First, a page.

Small stream/ ditch through Molinia grassland where Sibthorpia was found in Glamorgan. 

Monday, 26 March 2012

Yellow star-of-Bethlehem - a hidden gem?

Yellow star-of-Bethlehem Gagea lutea is not a scarce plant in England, but is Endangered in the Welsh Red Data List - with one known native population. This population (in Denbighshire, near Llanarmon-yn-Ial) has been known for some decades. Delyth Williams (VCR for Denbighshire) and I were able to visit last week, and saw a number of flowering plants - although many appeared to have had the flowers bitten off (perhaps by pheasants?) Flowering is known to vary from year to year, but Delyth was disappointed to see fewer plants and none in some outlying patches compared to a visit she had made in 2009. 

The following day Delyth phoned me again to say she had heard from her predecessor, Jean Green, of another population of Gagea lutea, not far away, near Llanfair Dyffryn Clwyd. I spoke to Jean, and today I was able to visit the site with the owner, who has known about it for some 20 years, although she may not have seen flowers every year. Only one flower, partly gone over, was visible today, but also large numbers of small narrow leaves. I think these were Gagea leaves, as where there were wider leaves present these had the characteristic ribs on the underside. However, when not flowering it is hard to be confident that the juvenile leaves are not those of Galanthus, Hyacinthoides or Narcissus, which were all present. 

Interestingly, this small patch of limestone woodland has been used by a young boy who rides a toy quad bike around, and it now appears that the disturbance of creating a small track may have stimulated or exposed some seeds or bulbils, which have grown up in dense patches - and are now being protected! It appears that one of the threats may be competition from ransoms, Allium ursinum, which has been suppressed by the clearance. The owner is now talking about carrying out a little limited clearance of the Allium in places where Gagea has not been seen for several years, to see if the same process can be stimulated.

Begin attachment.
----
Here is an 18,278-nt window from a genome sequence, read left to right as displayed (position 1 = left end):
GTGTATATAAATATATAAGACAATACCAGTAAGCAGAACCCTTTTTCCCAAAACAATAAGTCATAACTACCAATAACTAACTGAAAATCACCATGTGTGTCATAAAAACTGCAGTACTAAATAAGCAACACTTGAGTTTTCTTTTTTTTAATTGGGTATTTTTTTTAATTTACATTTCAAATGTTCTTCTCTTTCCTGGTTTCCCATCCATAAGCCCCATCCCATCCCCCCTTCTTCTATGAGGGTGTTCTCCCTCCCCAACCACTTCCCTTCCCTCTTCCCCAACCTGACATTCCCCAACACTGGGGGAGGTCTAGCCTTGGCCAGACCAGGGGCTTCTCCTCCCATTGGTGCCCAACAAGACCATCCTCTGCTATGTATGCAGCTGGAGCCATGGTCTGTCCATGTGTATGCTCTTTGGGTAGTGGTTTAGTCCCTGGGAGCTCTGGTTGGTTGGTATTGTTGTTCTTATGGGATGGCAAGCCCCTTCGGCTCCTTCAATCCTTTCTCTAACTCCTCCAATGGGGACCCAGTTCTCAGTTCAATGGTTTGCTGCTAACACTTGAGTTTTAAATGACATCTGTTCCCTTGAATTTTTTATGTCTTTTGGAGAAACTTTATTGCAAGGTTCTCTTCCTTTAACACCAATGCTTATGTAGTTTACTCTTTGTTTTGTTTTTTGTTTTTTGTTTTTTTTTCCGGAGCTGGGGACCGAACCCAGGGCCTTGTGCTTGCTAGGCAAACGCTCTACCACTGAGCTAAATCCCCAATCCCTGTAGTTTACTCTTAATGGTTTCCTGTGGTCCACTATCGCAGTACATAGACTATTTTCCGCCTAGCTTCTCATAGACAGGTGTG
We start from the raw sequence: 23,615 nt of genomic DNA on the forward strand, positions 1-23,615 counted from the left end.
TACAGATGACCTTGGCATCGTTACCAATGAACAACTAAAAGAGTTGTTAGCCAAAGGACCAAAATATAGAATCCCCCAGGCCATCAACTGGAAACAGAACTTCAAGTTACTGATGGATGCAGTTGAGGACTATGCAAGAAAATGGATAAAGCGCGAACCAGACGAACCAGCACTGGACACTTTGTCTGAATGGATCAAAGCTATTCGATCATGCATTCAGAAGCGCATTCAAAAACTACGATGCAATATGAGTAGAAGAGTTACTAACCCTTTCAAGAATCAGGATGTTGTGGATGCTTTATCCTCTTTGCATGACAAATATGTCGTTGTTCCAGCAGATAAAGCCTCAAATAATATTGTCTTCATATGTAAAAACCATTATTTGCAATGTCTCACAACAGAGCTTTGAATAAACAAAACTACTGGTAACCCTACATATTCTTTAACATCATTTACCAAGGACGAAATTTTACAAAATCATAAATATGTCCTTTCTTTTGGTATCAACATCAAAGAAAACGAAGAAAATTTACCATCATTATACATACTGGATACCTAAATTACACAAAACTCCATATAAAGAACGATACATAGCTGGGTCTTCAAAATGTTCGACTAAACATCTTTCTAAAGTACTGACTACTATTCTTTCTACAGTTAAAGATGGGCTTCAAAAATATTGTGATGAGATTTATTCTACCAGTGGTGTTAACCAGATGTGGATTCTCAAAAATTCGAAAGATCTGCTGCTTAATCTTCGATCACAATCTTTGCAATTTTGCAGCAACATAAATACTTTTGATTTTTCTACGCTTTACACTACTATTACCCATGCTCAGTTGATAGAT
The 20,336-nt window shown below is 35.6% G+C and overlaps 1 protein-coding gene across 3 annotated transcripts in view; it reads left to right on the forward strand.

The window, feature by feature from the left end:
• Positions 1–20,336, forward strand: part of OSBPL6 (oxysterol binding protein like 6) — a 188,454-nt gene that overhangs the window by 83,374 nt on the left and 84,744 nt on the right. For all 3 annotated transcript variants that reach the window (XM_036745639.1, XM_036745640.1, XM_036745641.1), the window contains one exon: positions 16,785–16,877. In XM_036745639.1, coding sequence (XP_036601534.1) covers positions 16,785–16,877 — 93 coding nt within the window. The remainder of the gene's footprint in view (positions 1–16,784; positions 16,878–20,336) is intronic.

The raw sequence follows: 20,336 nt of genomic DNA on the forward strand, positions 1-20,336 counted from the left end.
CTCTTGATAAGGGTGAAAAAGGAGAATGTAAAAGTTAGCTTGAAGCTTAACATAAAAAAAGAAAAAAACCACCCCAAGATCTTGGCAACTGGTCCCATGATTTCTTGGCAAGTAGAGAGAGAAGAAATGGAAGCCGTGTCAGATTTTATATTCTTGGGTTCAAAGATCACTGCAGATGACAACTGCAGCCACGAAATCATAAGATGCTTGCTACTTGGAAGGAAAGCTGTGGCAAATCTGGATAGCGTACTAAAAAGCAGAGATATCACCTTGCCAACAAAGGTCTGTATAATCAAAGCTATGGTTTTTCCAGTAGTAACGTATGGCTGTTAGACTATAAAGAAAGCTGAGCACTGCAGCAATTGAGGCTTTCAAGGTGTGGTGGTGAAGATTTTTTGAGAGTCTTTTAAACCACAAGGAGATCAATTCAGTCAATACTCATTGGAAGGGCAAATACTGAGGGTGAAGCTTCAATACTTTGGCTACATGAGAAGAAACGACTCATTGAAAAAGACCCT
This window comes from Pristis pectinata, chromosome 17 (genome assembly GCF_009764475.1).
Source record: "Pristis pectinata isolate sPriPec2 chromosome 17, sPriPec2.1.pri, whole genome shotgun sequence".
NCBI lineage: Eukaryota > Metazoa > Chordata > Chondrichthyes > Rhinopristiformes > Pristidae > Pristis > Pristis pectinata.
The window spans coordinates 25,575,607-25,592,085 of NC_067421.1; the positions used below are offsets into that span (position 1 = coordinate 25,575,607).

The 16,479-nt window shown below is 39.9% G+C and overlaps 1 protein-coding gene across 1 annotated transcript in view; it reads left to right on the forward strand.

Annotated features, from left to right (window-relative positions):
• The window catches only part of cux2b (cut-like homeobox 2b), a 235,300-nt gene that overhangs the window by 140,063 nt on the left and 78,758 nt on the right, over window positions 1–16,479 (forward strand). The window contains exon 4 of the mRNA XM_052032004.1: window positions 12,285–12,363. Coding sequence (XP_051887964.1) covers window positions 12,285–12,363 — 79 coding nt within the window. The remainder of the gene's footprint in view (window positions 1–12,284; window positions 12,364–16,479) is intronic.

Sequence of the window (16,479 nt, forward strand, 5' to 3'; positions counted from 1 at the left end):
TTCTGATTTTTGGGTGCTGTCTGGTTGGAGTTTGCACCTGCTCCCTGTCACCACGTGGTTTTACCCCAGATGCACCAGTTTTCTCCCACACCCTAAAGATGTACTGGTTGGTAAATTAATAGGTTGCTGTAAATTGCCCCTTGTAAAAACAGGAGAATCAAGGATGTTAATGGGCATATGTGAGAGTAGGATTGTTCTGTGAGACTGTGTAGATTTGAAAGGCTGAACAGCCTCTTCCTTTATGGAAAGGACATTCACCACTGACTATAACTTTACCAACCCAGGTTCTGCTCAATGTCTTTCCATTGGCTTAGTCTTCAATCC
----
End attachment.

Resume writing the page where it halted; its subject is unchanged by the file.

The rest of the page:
I also saw one of the most beautiful woods I have seen for a while - dominated by ash Fraxinus excelsior but with a beautiful ground flora of bluebells Hyacinthoides non-scripta, anemones Anemone nemorosa, white violets Viola odorata and wild daffodils Narcissus pseudonarcissus. It is almost impossible to be certain of the purity of the daffodils, as cultivated types have been planted around nearby houses, but it is certainly a beautiful sight. No Gagea here, although we did find some similarly narrow bright green leaves, but it seemed more likely that they belonged to the bluebells or wild daffodils.